When the particles that make up a material are strongly-correlated, we theorists get a run for our money: qualitatively new behaviour emerges and the whole is a lot more than the sum of its parts. The theoretical description of matter in such challenging circumstances benefits from very close interaction with experimentalists. For this reason the University of Kent has set up, as part of the SEPnet collaboration, a small outpost of theorists at the ISIS Facility in the Rutherford Appleton Laboratory.
At the outpost we address a broad range of problems in the theory of strong correlations, ranging from condensed matter to atomic physics. Various techniques are deployed as the need arises: semiclassics, BCS theory, numerical diagonalisation, Bethe ansatz-based techniques, density functional theory, bosonisation, group theory, variational methods, etc. We often work in close collaboration with experimentalists.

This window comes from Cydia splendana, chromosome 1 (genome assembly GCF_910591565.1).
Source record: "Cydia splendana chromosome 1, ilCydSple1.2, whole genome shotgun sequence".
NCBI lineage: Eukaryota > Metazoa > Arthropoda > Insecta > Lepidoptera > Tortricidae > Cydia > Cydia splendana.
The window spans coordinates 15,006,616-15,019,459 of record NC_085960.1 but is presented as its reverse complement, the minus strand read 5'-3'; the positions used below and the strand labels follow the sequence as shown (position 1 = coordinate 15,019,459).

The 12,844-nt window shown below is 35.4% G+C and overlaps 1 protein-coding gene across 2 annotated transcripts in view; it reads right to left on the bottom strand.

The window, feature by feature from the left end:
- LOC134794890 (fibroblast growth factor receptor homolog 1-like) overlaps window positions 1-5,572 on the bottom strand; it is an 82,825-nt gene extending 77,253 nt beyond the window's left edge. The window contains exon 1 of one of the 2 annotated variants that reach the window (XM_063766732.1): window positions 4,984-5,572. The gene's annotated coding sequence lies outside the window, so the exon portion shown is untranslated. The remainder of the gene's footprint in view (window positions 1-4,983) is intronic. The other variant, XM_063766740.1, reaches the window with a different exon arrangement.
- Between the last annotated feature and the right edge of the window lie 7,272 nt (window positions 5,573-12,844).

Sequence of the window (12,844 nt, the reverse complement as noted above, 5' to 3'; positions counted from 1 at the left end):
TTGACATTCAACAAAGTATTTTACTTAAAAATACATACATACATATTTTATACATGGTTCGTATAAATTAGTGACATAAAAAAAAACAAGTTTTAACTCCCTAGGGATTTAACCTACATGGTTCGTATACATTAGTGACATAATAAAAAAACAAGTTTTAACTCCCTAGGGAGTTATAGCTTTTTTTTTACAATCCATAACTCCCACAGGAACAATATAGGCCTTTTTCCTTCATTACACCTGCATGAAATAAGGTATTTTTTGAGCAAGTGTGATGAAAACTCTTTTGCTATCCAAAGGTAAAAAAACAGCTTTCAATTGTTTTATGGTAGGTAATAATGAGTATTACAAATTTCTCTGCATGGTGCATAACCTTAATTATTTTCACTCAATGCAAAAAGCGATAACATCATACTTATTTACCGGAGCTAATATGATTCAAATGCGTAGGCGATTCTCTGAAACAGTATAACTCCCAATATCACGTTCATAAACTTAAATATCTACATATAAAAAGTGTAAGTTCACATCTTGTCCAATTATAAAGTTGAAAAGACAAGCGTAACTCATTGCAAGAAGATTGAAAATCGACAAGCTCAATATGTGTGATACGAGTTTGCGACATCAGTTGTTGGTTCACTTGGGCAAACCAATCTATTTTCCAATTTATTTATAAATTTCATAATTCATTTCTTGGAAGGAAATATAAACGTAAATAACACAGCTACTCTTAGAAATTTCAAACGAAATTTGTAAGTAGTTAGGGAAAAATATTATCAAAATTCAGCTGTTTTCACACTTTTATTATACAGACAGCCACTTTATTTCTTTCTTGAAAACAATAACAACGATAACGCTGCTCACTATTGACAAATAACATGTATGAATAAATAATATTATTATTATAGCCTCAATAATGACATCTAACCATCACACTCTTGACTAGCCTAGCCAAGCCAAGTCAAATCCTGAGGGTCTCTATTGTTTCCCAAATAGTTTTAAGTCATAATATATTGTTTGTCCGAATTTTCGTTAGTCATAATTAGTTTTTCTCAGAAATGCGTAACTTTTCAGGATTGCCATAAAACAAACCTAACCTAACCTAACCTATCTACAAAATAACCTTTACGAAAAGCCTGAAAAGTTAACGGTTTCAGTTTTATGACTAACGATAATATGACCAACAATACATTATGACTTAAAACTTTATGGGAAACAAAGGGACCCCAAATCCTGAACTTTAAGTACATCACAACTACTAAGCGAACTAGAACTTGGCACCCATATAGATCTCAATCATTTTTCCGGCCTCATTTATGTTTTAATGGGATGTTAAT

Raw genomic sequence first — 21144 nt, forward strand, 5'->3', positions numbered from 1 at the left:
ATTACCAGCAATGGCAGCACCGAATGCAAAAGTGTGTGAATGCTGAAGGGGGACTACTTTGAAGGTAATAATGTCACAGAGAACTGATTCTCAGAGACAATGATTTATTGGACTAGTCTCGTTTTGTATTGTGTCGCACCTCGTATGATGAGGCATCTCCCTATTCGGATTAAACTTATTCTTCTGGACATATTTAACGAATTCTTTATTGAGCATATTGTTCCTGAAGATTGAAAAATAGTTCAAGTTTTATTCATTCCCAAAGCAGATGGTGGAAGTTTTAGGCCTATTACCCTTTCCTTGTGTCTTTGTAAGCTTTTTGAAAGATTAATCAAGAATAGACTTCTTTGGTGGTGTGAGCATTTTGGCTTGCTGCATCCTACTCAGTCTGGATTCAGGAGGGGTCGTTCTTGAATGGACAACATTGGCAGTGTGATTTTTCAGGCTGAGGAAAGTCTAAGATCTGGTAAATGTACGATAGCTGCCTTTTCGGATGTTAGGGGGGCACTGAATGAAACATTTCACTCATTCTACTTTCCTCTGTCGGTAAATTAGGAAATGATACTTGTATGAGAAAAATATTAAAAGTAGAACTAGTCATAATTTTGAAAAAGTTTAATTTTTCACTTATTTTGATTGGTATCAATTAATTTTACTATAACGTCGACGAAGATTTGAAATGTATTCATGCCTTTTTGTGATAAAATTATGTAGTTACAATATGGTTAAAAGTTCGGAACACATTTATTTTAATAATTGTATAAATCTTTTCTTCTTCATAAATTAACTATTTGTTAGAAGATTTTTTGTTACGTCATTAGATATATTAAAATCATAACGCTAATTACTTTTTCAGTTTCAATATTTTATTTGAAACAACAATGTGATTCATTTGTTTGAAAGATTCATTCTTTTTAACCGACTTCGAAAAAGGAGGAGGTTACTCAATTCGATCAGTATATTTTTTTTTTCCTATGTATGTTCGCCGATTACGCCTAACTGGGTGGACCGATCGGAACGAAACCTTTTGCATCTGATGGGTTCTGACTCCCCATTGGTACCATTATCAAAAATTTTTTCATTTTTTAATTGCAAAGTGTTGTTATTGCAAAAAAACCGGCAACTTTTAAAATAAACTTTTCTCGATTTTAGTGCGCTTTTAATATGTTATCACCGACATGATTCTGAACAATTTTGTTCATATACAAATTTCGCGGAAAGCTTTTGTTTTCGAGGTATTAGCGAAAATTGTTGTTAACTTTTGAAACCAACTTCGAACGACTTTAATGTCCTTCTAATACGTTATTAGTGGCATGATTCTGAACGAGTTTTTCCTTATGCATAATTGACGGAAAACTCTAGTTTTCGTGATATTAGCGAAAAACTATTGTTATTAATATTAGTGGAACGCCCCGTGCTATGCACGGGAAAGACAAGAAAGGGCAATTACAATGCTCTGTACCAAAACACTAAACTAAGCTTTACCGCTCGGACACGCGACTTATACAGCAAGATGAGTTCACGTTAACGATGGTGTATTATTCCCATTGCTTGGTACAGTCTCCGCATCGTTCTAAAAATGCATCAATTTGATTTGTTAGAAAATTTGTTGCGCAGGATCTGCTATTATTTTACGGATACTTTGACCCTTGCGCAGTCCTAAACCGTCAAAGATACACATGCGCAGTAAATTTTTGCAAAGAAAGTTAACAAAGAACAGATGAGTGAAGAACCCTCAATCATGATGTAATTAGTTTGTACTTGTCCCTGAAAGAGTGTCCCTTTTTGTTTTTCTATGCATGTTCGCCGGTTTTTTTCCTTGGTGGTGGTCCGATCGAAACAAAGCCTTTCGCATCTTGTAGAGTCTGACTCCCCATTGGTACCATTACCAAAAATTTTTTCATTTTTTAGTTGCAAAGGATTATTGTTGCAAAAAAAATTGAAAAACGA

Current research topics include:
* Spontaneous Fermi surface deformations in strongly-correlated quantum matter;
* unconventional pairing in superconductors;
* complementarity between cold atom and condensed matter experiments;
* proximity effect in magnetic nano-structures;
* design of new quantum information-based neutron scattering and cold atoms probes of strongly correlated quantum matter;
* and novel topological excitations in frustrated magnets.